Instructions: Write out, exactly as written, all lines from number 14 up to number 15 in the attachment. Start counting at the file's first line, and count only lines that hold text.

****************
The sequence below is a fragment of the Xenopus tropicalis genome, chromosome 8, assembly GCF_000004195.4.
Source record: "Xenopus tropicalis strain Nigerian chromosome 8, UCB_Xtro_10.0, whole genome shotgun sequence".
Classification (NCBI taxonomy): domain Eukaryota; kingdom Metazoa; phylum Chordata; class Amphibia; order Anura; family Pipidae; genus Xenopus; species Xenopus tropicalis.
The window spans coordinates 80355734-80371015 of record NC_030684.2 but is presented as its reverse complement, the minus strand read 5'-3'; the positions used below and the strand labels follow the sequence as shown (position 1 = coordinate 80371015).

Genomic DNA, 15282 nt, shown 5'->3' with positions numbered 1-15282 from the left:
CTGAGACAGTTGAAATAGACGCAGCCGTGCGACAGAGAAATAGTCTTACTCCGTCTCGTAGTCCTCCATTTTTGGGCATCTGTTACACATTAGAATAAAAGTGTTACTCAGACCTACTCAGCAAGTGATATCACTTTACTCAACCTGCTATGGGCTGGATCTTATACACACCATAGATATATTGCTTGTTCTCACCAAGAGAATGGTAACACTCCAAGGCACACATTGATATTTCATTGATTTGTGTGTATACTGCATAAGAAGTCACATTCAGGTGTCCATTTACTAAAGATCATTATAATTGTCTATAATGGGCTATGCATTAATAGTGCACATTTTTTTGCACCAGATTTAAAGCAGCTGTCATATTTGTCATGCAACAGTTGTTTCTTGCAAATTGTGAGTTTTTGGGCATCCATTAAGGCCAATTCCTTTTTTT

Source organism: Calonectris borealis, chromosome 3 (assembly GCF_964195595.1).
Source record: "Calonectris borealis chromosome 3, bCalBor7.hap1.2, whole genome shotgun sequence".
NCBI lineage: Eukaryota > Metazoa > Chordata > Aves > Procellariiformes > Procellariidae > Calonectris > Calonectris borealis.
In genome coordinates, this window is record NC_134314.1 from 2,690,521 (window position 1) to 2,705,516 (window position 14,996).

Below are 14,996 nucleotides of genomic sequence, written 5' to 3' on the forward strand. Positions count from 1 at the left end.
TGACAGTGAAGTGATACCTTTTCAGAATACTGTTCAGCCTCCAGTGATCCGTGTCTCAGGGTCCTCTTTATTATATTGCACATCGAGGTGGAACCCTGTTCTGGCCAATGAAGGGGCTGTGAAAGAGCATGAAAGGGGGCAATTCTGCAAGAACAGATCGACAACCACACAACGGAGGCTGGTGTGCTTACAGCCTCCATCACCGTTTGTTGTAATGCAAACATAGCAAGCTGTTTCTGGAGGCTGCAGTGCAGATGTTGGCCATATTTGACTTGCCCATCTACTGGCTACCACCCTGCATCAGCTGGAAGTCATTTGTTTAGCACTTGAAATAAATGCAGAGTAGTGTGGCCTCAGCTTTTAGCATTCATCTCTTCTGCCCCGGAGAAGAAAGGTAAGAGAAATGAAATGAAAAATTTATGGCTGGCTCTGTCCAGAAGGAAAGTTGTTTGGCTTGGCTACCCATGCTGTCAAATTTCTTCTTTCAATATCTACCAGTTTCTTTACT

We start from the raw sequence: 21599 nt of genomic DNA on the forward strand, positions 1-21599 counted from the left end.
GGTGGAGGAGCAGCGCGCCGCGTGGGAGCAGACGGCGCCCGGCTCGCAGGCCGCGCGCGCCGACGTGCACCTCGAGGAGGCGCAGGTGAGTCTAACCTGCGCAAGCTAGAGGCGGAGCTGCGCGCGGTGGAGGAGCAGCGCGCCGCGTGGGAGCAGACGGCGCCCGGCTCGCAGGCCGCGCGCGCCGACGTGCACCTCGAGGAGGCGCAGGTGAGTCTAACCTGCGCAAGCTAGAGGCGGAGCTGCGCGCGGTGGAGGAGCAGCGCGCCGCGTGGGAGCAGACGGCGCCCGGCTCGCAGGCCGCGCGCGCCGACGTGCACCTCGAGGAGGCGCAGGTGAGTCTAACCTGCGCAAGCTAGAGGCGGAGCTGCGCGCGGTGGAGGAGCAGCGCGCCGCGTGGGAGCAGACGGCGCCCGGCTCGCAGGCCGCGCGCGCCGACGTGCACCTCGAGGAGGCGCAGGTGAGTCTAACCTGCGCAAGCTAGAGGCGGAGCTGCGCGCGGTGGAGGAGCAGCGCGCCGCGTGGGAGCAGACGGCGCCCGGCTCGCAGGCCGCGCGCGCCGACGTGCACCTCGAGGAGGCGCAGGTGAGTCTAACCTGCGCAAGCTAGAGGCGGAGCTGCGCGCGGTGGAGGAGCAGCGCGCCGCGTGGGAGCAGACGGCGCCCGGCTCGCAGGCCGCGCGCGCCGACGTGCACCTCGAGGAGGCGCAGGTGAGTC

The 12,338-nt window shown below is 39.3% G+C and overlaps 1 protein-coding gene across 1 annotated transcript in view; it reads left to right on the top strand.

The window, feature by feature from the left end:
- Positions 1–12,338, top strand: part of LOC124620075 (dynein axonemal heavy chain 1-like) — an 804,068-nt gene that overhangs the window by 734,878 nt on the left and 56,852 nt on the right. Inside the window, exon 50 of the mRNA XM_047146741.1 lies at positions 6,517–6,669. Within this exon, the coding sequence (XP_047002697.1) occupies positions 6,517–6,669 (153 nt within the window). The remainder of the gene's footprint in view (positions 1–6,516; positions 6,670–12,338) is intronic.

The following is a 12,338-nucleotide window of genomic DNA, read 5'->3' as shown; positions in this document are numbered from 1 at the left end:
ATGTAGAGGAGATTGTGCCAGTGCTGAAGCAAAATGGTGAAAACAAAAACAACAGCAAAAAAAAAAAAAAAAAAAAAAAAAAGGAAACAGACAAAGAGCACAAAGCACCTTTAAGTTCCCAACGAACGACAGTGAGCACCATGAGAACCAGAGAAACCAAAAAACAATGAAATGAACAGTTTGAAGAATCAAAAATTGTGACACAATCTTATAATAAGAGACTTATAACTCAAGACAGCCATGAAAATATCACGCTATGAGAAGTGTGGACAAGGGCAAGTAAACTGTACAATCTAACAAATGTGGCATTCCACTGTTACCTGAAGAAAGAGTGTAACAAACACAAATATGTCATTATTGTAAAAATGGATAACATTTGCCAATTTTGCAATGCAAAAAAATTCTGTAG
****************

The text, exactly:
GGTGGAGGAGCAGCGCGCCGCGTGGGAGCAGACGGCGCCCGGCTCGCAGGCCGCGCGCGCCGACGTGCACCTCGAGGAGGCGCAGGTGAGTCTAACCTGCGCAAGCTAGAGGCGGAGCTGCGCGCGGTGGAGGAGCAGCGCGCCGCGTGGGAGCAGACGGCGCCCGGCTCGCAGGCCGCGCGCGCCGACGTGCACCTCGAGGAGGCGCAGGTGAGTCTAACCTGCGCAAGCTAGAGGCGGAGCTGCGCGCGGTGGAGGAGCAGCGCGCCGCGTGGGAGCAGACGGCGCCCGGCTCGCAGGCCGCGCGCGCCGACGTGCACCTCGAGGAGGCGCAGGTGAGTCTAACCTGCGCAAGCTAGAGGCGGAGCTGCGCGCGGTGGAGGAGCAGCGCGCCGCGTGGGAGCAGACGGCGCCCGGCTCGCAGGCCGCGCGCGCCGACGTGCACCTCGAGGAGGCGCAGGTGAGTCTAACCTGCGCAAGCTAGAGGCGGAGCTGCGCGCGGTGGAGGAGCAGCGCGCCGCGTGGGAGCAGACGGCGCCCGGCTCGCAGGCCGCGCGCGCCGACGTGCACCTCGAGGAGGCGCAGGTGAGTCTAACCTGCGCAAGCTAGAGGCGGAGCTGCGCGCGGTGGAGGAGCAGCGCGCCGCGTGGGAGCAGACGGCGCCCGGCTCGCAGGCCGCGCGCGCCGACGTGCACCTCGAGGAGGCGCAGGTGAGTC

The 12,338-nt window shown below is 39.3% G+C and overlaps 1 protein-coding gene across 1 annotated transcript in view; it reads left to right on the top strand.